When the herring ran out, fisher folk had to find new techniques and new species to eat instead. The same fate was applied when the herring ran out for the humpback whales in the NW Atlantic. The University of St. Andrews research team led by Luke Rendell, and others from the Whale Center of New England and Anglia Ruskin University (Cambridge) searched for the evidence of how a new fishing culture was spread by the Megaptera novaeangliae.
The journal Science publish their findings today, indicating that the new culturally-transmitted technique of lob-tail feeding involved hunting the numerous sand lance in the Gulf of Maine, just as they learn their famed songs from each other. The sand lance is also known elsewhere as the sand eel, Ammodytes sp. From Anglia Ruskin, Will Hoppitt's quote on the learning technique was, "We can learn more about the forces that drive the evolution of culture by looking outside our own ancestral lineage and studying the occurrence of similar attributes in groups that have evolved in a radically different environment to ours, like the cetaceans."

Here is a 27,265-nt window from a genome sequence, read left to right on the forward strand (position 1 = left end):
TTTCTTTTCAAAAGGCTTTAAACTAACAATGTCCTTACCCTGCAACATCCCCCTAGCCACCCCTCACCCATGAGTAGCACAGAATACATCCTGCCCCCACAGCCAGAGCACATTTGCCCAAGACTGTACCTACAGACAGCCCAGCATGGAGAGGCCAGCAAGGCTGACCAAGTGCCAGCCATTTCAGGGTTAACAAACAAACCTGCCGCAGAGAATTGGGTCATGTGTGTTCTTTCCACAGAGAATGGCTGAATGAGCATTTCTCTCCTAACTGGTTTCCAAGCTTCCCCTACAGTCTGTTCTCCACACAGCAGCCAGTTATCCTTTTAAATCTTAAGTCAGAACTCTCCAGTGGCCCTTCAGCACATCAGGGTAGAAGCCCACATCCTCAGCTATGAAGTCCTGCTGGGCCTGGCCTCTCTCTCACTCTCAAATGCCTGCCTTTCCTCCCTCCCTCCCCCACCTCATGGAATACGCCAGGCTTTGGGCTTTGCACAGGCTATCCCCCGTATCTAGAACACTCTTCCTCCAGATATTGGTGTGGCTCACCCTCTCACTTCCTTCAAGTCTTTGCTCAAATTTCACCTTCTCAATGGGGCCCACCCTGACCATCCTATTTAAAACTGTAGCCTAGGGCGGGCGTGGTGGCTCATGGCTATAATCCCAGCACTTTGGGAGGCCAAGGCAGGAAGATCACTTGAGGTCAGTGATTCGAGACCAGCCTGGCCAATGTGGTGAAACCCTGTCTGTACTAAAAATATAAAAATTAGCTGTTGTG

One of the well-known hunting techniques used by humpbacks with herring was the bubble net, which is seen wherever they hunt. Now they hit the sea surface with their giant tails and then dive to make the bubble net. In 1980 the lob-tail technique was observed as a solution for the humpbacks who had run short of their ancient herring prey.
In the Stellwagen Bank where sand lance spawn, the humpbacks have been using this hunting method ever since. With a 30-year database of social networking among humpbacks compiled by Mason Weinrich, the spread of the lob-tail hunting could be calculated. The research team can now say that they are starting to find out how we and other intelligent mammals have evolved the capabilities to transmit our cultures.